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N Scale - Atlas - 40 002 400 - Locomotive, Diesel, GE B36-7 - CSX Transportation - 5908

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N Scale - Atlas - 40 002 400 - Locomotive, Diesel, GE B36-7 - CSX Transportation - 5908


Brand Atlas
Stock Number 40 002 400
Original Retail Price $124.95
Manufacturer Atlas
Production Type Regular Production
Body Style Atlas Diesel Engine B36-7
Prototype Locomotive, Diesel, GE B36-7 (Details)
Road or Company Name CSX Transportation (Details)
Reporting Marks CSX
Road or Reporting Number 5908
Paint Color(s) Gray, Blue and Yellow
DCC Readiness Ready
Release Date 2016-03-01
Item Category Locomotives
Model Type Diesel
Model Subtype GE Transportation
Model Variety B36-7
Prototype Region North America
Prototype Era Era V: Modern (1979 - Present)
Scale 1/160



Prototype History:
The GE B36-7 is a 4-axle diesel-electric locomotive built by GE Transportation Systems between 1980 and 1985. 222 examples of this locomotive were built for North American railroads and eight units were built for a Colombian coal mining operation. The units were designed as successors to GE's U36B's. Of the 230 locomotives built, 180 of them were built for two Eastern railroads - Seaboard System Railroad (which became part of CSX Transportation in 1986) and Conrail.

These 4-axle locomotives were powerful ones when introduced in 1980. When first built the units were rated at 3,600 hp (2,700 kW), later versions were rated at 3,750 hp (2,800 kW). They were designed for fast and priority service, moving intermodal and container trains. Most of Seaboard's 120 units were still in service as late as 2006. Conrail's units were all retired in 2000 and 2001. One notable exception among Conrail's units was CR 5045, which was destroyed in the infamous wreck of the Colonial at Chase, Maryland, on January 4, 1987.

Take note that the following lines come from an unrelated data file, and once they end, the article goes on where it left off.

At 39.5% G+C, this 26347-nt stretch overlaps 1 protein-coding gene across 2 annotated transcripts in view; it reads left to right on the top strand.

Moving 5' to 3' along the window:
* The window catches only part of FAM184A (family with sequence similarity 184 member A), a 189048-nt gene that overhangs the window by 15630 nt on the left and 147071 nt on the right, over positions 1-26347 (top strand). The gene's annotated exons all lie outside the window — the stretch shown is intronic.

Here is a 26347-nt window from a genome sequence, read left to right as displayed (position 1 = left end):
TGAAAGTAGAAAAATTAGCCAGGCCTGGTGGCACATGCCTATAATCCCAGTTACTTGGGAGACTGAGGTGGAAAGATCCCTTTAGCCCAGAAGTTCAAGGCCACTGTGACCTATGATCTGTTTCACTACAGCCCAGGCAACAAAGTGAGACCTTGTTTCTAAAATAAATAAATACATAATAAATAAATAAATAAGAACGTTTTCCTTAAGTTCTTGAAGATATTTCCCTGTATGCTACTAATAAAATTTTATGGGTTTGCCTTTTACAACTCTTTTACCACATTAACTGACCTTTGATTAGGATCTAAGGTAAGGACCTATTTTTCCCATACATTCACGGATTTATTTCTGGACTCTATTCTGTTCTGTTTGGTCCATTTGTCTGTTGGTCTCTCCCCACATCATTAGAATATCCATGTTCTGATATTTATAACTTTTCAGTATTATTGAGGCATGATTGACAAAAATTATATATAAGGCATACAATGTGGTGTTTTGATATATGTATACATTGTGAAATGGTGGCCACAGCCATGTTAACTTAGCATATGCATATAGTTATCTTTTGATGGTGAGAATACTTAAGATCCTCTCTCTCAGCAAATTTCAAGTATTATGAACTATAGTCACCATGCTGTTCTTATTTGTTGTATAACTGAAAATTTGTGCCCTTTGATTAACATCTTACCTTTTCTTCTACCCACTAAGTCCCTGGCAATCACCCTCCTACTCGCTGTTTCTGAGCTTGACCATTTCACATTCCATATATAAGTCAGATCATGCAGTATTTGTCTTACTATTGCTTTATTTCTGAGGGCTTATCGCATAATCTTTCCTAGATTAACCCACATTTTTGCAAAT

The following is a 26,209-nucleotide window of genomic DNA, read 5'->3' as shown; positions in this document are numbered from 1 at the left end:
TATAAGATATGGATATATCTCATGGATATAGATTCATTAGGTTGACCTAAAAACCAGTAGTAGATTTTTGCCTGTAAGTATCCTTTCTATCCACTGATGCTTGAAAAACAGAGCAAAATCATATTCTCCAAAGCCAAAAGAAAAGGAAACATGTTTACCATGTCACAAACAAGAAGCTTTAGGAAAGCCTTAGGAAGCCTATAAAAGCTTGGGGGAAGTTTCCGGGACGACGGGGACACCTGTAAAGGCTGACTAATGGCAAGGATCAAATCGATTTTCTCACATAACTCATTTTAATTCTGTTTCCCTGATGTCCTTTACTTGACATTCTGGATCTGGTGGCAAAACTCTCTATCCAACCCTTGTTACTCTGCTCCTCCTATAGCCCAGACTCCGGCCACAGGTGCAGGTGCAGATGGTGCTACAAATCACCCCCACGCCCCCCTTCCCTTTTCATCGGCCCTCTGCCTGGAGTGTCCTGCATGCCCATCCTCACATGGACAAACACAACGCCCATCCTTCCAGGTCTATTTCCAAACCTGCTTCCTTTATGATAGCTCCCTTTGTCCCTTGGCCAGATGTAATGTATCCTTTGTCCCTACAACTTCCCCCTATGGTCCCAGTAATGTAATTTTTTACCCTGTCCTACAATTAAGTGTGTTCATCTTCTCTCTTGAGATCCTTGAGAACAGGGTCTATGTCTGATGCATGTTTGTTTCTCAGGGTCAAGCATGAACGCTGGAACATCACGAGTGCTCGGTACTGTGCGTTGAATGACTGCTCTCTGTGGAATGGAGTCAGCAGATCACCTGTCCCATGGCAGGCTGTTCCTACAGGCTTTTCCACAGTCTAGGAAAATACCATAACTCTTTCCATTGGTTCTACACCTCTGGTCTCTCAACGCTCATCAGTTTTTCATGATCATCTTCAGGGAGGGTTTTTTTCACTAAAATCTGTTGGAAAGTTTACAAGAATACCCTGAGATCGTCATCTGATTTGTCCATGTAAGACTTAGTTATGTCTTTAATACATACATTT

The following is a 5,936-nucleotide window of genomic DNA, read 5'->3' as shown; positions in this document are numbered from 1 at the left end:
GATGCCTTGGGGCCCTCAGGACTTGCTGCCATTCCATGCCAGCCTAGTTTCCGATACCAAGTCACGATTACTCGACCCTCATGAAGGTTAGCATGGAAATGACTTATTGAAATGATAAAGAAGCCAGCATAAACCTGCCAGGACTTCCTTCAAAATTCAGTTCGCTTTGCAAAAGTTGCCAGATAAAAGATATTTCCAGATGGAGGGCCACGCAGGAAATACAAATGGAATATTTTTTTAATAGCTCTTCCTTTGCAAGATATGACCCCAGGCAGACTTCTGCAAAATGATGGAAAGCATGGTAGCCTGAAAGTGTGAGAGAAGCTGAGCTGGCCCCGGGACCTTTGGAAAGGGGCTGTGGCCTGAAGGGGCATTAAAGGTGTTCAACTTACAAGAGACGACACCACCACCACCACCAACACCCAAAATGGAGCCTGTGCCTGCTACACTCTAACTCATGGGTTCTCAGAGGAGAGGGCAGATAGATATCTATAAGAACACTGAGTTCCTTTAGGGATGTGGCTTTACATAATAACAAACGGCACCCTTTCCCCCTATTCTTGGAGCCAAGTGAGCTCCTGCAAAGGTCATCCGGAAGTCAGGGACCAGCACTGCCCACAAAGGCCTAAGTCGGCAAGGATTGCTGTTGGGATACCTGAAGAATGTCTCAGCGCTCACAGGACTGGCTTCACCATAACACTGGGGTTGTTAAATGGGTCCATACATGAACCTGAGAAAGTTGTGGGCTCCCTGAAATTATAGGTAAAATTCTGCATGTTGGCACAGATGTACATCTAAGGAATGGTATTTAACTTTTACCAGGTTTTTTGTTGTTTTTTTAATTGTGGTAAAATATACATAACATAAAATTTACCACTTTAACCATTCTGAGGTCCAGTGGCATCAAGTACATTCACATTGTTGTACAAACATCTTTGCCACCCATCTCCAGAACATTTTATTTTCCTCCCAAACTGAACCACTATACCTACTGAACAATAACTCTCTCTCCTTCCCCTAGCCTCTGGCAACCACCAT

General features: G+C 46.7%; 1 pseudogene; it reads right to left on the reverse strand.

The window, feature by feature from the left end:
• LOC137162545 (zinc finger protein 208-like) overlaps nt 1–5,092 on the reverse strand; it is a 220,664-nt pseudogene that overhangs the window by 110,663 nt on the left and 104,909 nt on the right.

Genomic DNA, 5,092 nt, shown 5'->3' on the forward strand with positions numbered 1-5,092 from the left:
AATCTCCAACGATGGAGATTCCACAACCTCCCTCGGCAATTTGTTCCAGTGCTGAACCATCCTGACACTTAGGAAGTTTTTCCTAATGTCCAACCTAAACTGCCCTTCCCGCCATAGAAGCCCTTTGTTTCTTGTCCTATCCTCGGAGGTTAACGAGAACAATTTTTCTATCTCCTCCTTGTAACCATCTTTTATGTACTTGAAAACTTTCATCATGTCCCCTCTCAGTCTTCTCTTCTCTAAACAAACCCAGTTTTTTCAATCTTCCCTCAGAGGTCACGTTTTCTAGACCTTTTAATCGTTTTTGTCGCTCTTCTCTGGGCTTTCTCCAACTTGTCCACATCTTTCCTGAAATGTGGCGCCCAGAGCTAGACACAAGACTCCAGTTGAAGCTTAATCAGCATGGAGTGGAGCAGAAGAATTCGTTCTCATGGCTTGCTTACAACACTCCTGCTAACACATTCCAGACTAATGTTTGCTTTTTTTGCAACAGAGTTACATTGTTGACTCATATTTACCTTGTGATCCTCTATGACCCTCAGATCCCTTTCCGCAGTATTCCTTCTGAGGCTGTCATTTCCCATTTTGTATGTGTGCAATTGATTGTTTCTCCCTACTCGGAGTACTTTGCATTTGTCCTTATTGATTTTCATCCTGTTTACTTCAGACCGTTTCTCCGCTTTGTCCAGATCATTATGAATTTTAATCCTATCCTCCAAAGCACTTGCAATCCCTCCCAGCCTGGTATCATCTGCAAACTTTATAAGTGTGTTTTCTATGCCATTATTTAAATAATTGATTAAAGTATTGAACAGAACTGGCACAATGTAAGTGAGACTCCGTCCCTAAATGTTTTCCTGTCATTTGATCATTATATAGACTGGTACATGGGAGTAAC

CSX was the last Class 1 railroad to roster B36-7s and GE Dash 7s in general. Though originally intended for high speed service, they spent much of their later life working on local trains in the Southeast and in the last years worked low priority MOW trains. In late 2009 CSX announced that it would retire all GE Dash 7s when they came due for their 90-day inspection. The last run of a B36-7 on the CSX system occurred in November 2009 and as of January 2010 all units are officially retired, bringing to an end the Dash 7 era on Class 1 railroads.[citation needed]. However, there are pictures as of March 2011 of CSX 5877 working in Wilmington NC.

From Wikipedia

Road Name History:
CSX Transportation (reporting mark CSXT) is a Class I railroad in the United States. The main subsidiary of the CSX Corporation, the railroad is headquartered in Jacksonville, Florida, and owns about 21,000 route miles (34,000 km). CSX operates one of the three Class I railroads serving most of the East Coast, the other two being the Norfolk Southern Railway (NS) and Canadian Pacific Railway. It also serves the Canadian provinces of Ontario and Quebec. Together CSX and Norfolk Southern Railway have a duopoly over all east-west freight rail traffic east of the Mississippi River. As of October 1, 2014 CSX's total public stock value was slightly over $32 billion.